I’ve learned so much and I’ve been inspired so much by the group. The more I post, the easier I find it to find content to post and to engage. It’s something I look forward every morning. You’re in New York and it’s 10:00 to 11:00 and at 9:45, I’m in the kitchen, I make my triple espresso concoction. I’m sitting at my desk with anticipation to see what everybody else is writing and to see how they’re reacting to what I created for them. To me, it’s a nice part of my daily routine.
For everyone, it’s not a group on LinkedIn, but it’s a group that we run. We happened to run on Slack and we all support ourselves. Before we go into the live section, let me give you the opportunity to learn a little bit more about it. It is called the Authority Machine. It helps you find and convert your ideal clients. You can go to BLGClick.com and I’ve got a 27-minute free masterclass. You can watch it at any time. You can watch it as many times as you like. There are three key steps we talk about. One, is the formula to get ten times your current views. Step two is the seven killer elements to get 50 likes and 20 comments on every post.
In the masterclass, I talk about why that’s so important. Step three is the scripts to get 80% response rates to your LinkedIn messages because there’s nothing worse than doing a good post, no one seeing it and then reaching out to people and you get that door slammed. Go to BLGClick.com and watch the free prerecorded masterclass there. Many of the activities mentioned in it can be done by virtual assistants. If you don’t have one, we can help out there as well. Go to BuildLiveGive.com/VA. The next section is the live. What are some daily habits that help you be successful other than pruning trees?
I would say the daily habit of posting a post and a companion video or the other way around on LinkedIn, that attributed directly to the successes that I’m seeing with my company. Are we talking business here or general?
We’re talking about your life. It might be the triple espresso that you have. Linda, my wife has a double. I haven’t heard too many people who have had a triple.You lose sight of what you're doing when you’re not connected to your why. Click To Tweet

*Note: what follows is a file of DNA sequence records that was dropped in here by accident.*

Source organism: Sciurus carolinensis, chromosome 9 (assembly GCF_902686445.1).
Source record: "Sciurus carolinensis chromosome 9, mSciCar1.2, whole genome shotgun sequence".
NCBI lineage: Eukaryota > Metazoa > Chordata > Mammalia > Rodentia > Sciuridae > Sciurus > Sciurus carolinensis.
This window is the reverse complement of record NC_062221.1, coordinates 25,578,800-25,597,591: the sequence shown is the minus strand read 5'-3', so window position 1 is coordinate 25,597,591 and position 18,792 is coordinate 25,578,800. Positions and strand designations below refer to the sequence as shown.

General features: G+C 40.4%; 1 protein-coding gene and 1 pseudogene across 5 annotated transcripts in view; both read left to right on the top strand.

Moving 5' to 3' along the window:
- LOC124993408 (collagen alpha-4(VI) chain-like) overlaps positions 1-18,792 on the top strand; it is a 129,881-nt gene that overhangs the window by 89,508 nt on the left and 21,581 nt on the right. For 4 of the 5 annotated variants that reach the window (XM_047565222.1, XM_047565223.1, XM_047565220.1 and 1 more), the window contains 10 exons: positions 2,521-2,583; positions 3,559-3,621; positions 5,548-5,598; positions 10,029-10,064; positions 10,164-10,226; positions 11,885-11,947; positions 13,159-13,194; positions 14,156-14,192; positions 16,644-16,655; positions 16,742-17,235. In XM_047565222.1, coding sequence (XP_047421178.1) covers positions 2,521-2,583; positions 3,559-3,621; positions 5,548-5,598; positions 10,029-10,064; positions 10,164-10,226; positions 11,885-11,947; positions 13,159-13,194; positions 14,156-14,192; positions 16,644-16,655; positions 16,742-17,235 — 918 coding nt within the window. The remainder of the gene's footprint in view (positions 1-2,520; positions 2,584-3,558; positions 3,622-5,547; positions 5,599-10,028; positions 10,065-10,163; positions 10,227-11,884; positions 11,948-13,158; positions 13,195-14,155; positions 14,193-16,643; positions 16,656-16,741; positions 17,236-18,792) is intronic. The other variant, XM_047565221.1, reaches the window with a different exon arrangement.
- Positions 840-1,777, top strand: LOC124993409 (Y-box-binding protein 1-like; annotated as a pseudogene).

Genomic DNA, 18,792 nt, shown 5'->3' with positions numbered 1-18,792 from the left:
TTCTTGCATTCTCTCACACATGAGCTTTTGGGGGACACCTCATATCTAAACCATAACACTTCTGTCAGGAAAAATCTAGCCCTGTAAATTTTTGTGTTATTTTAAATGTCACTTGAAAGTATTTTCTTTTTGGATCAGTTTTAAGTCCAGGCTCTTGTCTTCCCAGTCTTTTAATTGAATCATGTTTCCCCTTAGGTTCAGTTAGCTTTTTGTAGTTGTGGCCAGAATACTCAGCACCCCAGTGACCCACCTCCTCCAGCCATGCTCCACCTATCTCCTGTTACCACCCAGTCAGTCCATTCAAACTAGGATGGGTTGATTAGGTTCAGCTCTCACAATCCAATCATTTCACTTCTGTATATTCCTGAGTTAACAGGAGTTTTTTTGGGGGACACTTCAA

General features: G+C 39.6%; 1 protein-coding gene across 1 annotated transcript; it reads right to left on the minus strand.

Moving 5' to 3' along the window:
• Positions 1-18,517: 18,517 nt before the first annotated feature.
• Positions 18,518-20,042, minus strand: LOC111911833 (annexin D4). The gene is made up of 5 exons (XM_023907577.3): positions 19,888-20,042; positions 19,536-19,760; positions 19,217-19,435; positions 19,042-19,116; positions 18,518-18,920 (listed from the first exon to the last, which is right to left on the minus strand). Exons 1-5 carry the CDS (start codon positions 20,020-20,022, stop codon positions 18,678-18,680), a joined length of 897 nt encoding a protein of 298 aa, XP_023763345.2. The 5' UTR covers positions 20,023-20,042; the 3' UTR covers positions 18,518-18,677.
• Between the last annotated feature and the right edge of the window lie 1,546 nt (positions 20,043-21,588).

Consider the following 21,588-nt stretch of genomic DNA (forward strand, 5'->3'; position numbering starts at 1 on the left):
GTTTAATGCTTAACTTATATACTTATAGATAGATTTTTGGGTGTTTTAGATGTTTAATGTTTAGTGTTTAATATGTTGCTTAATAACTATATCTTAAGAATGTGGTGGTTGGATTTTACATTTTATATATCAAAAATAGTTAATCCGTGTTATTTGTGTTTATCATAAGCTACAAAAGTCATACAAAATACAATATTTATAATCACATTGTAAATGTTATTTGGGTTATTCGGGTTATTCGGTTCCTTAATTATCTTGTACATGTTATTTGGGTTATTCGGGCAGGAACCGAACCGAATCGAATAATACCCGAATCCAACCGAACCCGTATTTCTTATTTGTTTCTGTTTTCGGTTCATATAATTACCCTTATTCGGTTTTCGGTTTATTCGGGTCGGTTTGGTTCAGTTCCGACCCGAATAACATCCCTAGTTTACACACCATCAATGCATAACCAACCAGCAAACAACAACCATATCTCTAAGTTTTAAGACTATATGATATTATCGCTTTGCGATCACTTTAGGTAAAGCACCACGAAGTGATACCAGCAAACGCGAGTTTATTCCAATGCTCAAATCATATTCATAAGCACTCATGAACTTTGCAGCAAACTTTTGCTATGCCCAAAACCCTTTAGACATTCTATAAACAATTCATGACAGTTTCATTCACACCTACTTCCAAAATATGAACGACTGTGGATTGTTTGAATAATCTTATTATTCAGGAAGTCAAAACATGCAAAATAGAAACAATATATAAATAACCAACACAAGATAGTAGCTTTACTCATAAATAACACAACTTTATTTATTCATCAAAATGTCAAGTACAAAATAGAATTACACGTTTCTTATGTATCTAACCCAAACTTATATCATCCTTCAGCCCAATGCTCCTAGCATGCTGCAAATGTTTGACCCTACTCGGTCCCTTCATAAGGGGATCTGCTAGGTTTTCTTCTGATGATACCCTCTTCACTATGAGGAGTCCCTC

I drink espresso with my milk, so I use an awful lot of milk and then I need a triple espresso to make it work. The other thing that has accelerated the business and is a great habit is I have a partner in my business. That’s made all the difference for me. Having a partner, having regular check-in calls and having a sounding board has made a huge difference for me. I’ve always been a solopreneur and having that feedback has been invaluable for me. I have a dashboard that I use where I write down every day how many hours I spend on marketing versus sales versus system versus retention, which is a platform that comes through OwnersUP, which is Tanya Alvarez’s company. It is a precise goal setting in staying focused on which goals are important for the month, which goals you want to achieve for the week, and keep that in front of your nose basically. Every day, I don’t run off doing stuff that might be fun but doesn’t move me forward.
The next section is the give section. What’s a community or a charity that you’re passionate about and why?
I have several. As we have talked about the fact that I’m a Citizen Pruner, I do support by giving my time to Trees New York or TreesNY.org. This is a volunteer organization that takes on what the City of New York doesn’t have the budget to do anymore, which is taking care of the trees that we have in New York. They’re incredibly vital for our air, for our quality of living and many other factors, which I could go on forever. I’m very passionate about that. There’s another foundation that I’ve been involved with called the Making Headway Foundation. Their mission is to provide care and comfort for children with brain and spinal cord tumors. They also fund medical research so these children can get better treatments. This is a family foundation and I met the family when I was hiking in Switzerland years ago. The parents are of Swiss origin but live in New York. Their daughter, Audrey, is one of my best friends. I do a lot of fundraising and helping out and I’m spreading the word for them.
The last section is the action section where I’ll ask you some questions and get some rapid-fire responses. The first is what are your top three personal effectiveness tips?
Be focused and keep it simple and always being connected to your ‘why.’